Chad Fowler describes the problem:
What I've noticed since coming back from India is that in America we are
so focused on ourselves that we don't even take the time to learn about our
teammates from other parts of the United States. What's the special food in
Minnesota? What do Arizonans do on the weekends in their nonexistent
winters? The United States is a diverse place, and we don't even bother to
learn about our own diverse culture, much less the cultures of people on
I don't want to get into the merits of whether or not Americans are inward-looking and selfish. The
important part here is that as the world becomes smaller, nation-states are losing importance as
cultural and political boundaries, and we're increasingly exposed (and exposing ourselves to) new
people from unfamiliar places. We can choose to embrace this, or fight it.
It's pointless to fight it
You can try to change the world. Or, you could think of changing yourself
Luckily, it's fairly easy to turn this to your advantage: just show people that you care about them
, not just colleagues.
If I have to depend on someone to get something
done for me or to deliver a piece of software that I have to successfully
integrate with, I'm going to have much better luck if that person feels I
respect them and if they respect me. Would you respect someone who
wouldn't even bother to learn how to pronounce your name?
If you show your teammates that
you are interested in them as people, you will form tighter bonds and, on
the whole, do better work.
On the contrary, you could be an ass - perhaps without even realizing it:
As I got to know our team members in India, I often heard them say that I
wasn't like the typical American manager. When I asked what they meant,
those who felt comfortable enough would say, You actually take an interest
in us. Most of you are just angry and short with us.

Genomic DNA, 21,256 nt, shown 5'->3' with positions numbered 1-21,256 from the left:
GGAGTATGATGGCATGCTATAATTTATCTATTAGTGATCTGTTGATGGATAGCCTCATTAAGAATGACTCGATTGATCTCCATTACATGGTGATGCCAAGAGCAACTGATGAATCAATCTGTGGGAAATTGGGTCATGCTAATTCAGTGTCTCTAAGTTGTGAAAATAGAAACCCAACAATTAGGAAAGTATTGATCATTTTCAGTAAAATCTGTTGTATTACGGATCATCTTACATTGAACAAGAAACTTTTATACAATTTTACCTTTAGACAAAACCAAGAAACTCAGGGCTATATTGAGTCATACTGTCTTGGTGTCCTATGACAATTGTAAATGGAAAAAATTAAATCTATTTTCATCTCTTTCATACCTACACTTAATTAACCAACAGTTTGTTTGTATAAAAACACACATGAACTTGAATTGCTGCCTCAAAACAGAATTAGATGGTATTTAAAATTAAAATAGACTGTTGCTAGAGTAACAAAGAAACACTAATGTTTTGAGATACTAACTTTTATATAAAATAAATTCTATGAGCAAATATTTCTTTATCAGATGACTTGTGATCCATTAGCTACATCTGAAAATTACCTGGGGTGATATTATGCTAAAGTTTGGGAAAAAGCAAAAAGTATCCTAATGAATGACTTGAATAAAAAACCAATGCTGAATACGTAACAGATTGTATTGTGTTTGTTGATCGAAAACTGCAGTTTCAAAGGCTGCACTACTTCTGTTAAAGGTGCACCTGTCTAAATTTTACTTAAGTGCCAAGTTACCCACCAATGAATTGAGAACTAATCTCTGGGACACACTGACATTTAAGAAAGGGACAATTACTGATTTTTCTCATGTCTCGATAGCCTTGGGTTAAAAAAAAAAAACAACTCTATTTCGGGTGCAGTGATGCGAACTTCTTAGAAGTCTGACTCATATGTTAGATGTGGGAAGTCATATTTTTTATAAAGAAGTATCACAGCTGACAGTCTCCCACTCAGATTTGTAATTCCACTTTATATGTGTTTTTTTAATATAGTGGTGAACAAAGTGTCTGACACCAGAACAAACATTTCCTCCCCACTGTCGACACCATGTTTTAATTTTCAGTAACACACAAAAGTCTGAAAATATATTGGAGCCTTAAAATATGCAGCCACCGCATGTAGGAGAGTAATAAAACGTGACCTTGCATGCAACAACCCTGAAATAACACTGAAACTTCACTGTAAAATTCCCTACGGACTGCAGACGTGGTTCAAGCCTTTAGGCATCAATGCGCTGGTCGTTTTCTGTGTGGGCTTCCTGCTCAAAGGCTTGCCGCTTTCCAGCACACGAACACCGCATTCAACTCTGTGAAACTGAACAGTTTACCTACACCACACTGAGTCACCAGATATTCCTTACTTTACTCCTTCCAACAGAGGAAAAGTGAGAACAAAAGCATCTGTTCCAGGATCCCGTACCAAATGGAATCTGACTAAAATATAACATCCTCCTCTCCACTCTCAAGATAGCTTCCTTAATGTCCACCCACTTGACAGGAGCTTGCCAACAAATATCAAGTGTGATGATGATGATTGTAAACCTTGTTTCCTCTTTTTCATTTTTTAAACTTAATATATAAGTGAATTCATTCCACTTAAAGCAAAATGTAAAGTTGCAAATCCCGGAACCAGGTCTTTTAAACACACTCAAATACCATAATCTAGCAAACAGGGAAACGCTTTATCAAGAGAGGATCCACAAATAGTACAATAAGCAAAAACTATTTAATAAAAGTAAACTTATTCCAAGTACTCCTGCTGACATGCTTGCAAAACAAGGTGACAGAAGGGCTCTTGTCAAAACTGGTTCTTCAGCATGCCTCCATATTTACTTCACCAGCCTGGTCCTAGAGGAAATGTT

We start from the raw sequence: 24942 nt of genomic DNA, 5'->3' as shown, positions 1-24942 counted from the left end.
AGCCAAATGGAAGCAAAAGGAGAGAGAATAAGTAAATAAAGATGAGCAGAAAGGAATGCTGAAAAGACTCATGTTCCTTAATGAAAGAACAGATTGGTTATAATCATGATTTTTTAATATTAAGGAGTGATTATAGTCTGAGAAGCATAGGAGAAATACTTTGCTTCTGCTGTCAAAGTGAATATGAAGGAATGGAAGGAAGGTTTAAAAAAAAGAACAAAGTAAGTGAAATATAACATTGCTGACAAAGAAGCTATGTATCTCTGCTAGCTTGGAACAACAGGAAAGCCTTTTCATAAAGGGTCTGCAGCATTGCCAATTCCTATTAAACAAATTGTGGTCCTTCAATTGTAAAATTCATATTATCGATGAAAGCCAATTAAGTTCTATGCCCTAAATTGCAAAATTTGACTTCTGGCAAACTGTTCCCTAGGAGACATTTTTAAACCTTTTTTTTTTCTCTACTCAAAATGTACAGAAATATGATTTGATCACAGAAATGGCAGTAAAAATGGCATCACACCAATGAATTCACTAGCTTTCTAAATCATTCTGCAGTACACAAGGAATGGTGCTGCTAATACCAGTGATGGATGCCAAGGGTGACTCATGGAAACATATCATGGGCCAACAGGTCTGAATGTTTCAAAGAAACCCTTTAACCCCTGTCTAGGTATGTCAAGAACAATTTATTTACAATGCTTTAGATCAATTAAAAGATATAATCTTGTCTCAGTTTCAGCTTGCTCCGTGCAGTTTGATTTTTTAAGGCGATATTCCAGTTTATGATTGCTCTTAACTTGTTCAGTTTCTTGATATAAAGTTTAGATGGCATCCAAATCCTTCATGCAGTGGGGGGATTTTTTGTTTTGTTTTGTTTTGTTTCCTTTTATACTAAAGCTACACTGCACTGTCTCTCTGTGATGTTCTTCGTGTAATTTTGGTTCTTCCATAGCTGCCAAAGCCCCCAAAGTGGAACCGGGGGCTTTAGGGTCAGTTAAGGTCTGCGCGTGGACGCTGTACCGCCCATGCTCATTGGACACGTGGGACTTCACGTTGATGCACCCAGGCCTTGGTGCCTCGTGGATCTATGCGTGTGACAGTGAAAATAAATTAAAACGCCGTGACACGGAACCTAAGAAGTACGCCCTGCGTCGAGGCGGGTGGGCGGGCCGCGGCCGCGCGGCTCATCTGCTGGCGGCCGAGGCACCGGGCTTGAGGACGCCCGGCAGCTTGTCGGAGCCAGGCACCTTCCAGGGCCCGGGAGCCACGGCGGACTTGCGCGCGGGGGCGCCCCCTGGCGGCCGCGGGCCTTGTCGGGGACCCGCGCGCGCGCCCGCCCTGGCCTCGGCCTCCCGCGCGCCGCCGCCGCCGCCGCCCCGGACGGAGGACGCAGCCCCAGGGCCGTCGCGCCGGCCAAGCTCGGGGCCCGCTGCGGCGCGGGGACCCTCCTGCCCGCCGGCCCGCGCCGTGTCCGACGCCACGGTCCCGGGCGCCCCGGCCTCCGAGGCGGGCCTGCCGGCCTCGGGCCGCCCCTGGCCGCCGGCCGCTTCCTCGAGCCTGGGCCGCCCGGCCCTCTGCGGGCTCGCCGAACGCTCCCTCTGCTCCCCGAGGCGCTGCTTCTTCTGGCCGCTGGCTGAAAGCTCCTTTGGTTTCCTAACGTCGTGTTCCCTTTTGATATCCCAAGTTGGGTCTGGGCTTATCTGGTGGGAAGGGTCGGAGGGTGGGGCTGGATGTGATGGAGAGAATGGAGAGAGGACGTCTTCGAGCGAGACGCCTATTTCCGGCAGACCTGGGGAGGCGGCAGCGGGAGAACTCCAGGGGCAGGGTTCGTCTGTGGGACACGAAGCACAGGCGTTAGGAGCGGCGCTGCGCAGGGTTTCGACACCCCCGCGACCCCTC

I had a
fellow student at school say the same thing to me. He asked, "Are you natively American?" It was
eye opening to think that he had been treated so poorly by other Americans that he had to ask me if I am one
Incidentally, this is a
tactic in getting anyone to like you generally, so if you have friends, you don't
need to learn any new skills. In this case, it may be even easier because you know
tons of things exist that you don't know about them: just pick a
couple and ask about them. All Chad
had to do was say "Hello, my
name is Chad" in their native language.
It's about making a
small effort, that's all.
This week marks the end of the Save Your Job series
at least as
following each chapter of Chad Fowler's book, My Job Went To India
Why? Well, because it's the last one in the book. I'll still post to that category as
things come up,
but it's not likely to be weekly.
This is a
book that, in my
opinion, is a
must-read for software developers, and it's so short you can read it
multiple times - to remind yourself as
you slip back into old habits, or to reinvigorate interest in goals
you set for yourself in times past.
In any case, I hope you've enjoyed the weekly series, and more than anything else, I hope you got something
useful from it. It was useful to me!
While I thoroughly enjoyed Chad's book, I must say I'm glad to be done with the series. I've been wanting
to free up some time to do some more technical things, like playing with my
new Arduino Diecimila
Hey! Why don't you make your life easier and subscribe to the full post
or short blurb RSS feed? I'm so confident you'll love my smelly pasta plate
wisdom that I'm offering a no-strings-attached, lifetime money back guarantee!
Leave a comment
There are no comments for this entry yet.
Leave a comment